Quarto’s dramatic boardroom takeover last week was partly motivated by a major shareholder’s concern over the publisher’s debt, The Bookseller has been told.
At the company’s a.g.m last Thursday (17th May), Quarto’s founder and former chief executive Laurence Orbach was installed as executive chairman and fellow shareholder Chuk Kin Lau of the Lion Rock Group printing company was appointed as an executive director, while four directors were axed from the board - chairman Peter Read and non-directors Leslie-Ann Reed, Jess Burley and Claire Capeci.
At the same time, Lau's colleague Mei Lan Lam, Lion Rock Group Limited's c.f.o., and Quarto's former chief financial officer (1987-2015) Mick Mousley were appointed as non-executive directors. Current chief executive Marcus Leaver was also re-appointed to the board along with current c.f.o. Carolyn Bresh and non-executive director Andrew Cumming.
Together he and Lau own a 47% shareholding in the illustrated publisher, which has a £47m net debt and a market value of £23.5m.
Graham Bird, managing director for strategic equity at Gresham House Asset Management Limited, a top 10 shareholder in Quarto, said Lau told the a.g.m the reason for stepping in was because he is concerned about the company’s debt and “does not feel the board were acting decisively enough to deal with it”.
“We have been in close contact with the company and other shareholders, and it was apparent that both Laurence Orbach and Chuk Lau were unhappy about the situation at Quarto and were becoming more engaged,” Bird told The Bookseller. “It was not a surprise that Orbach was keen to re-join the board and likewise it was not unexpected that Lau would seek board representation as he holds 27% of the company nor that the existing board would be under pressure. However, the manner in which the board room coup was brought about was more dramatic than expected.”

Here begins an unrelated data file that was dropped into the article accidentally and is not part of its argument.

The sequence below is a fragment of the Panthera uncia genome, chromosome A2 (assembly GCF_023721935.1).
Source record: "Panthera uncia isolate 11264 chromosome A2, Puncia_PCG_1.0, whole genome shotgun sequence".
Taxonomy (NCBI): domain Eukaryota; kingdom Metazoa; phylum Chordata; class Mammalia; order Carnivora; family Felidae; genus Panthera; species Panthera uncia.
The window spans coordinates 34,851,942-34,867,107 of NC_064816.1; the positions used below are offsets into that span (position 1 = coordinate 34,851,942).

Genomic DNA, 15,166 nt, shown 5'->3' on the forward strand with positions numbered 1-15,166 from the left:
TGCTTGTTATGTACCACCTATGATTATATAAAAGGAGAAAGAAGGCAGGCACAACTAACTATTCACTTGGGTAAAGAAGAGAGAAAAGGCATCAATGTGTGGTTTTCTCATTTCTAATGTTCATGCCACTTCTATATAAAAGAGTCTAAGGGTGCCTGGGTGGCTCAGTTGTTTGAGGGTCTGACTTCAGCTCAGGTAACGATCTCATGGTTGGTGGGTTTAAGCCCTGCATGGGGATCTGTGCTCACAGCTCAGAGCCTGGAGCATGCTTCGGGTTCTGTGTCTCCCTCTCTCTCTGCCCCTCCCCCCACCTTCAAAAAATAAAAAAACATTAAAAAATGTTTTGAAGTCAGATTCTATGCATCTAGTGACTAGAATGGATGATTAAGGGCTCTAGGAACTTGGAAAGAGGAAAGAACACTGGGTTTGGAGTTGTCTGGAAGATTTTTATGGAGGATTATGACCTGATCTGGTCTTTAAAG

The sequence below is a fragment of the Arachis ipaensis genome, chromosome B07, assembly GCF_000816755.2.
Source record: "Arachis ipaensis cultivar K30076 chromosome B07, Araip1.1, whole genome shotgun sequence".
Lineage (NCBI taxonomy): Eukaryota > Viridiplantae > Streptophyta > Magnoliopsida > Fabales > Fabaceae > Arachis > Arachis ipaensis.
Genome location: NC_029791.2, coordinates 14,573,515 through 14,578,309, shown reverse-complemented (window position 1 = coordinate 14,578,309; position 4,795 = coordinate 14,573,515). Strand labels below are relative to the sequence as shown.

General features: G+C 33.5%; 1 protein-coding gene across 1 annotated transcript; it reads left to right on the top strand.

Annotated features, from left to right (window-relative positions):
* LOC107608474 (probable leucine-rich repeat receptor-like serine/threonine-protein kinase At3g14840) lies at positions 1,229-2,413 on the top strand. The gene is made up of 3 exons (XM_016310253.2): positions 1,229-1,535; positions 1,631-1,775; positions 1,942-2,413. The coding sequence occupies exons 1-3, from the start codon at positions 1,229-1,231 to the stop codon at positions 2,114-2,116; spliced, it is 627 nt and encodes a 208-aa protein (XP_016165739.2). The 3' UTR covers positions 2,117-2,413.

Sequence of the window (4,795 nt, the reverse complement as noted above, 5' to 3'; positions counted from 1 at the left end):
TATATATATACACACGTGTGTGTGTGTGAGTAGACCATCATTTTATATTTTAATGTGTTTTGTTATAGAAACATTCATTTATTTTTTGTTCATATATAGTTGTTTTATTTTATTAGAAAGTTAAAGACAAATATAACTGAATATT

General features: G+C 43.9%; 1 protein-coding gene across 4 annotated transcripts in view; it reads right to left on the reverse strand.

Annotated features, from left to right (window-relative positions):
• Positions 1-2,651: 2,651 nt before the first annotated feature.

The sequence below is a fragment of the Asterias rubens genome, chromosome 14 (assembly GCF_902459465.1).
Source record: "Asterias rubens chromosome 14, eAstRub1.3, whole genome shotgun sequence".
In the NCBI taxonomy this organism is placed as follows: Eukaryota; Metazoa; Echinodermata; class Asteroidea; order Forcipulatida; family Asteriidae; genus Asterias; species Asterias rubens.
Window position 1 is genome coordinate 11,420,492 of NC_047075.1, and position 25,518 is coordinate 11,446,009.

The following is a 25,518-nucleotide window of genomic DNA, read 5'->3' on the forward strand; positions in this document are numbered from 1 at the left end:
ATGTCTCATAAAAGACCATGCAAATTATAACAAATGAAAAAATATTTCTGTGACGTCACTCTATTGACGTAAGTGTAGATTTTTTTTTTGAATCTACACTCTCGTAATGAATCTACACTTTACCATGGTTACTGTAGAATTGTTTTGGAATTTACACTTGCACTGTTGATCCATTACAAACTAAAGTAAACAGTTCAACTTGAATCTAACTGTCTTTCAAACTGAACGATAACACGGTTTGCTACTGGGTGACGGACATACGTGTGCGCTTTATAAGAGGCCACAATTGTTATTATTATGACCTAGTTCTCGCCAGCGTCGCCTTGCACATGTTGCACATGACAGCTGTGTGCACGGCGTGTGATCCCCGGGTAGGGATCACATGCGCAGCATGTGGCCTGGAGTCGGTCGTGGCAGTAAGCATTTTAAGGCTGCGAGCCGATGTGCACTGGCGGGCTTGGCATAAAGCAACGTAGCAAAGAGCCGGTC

Both he and fellow minority shareholder Paul Mumford of Cavendish Asset Management have called on the company to be explicit about their next plans.
“There is no indication of what they plan to do next," Mumford said. "They have got to come out with a statement saying what their plans are. Even if they come out with a holding statement saying ‘we are going to build up the company and inform shareholders of our future plans in due course’. I think they do need to say something so people believe in them.”
Bird added: “The new management will need and wish to explain and clarify their strategy to all stakeholders – employees, suppliers, customers, banks and shareholders.”
He believes their strategy will involve dealing with the current banking relationships and capital structure, focusing the business on improving performance and restoring cash generation and the dividend.
“Note that whilst 2017 was a difficult year for Quarto, the second half of the year was an improvement on the second half of 2016 and the board confirmed that the company continues to perform in line with expectations,” Bird said. “We understand there have been improvements made to the financial discipline within the company in the last six months, demonstrated by the more recent performance, and the company has an attractive niche in its industry. We believe that Orbach and Lau wish to focus on the existing business and improve the operating margins to levels previously experienced.”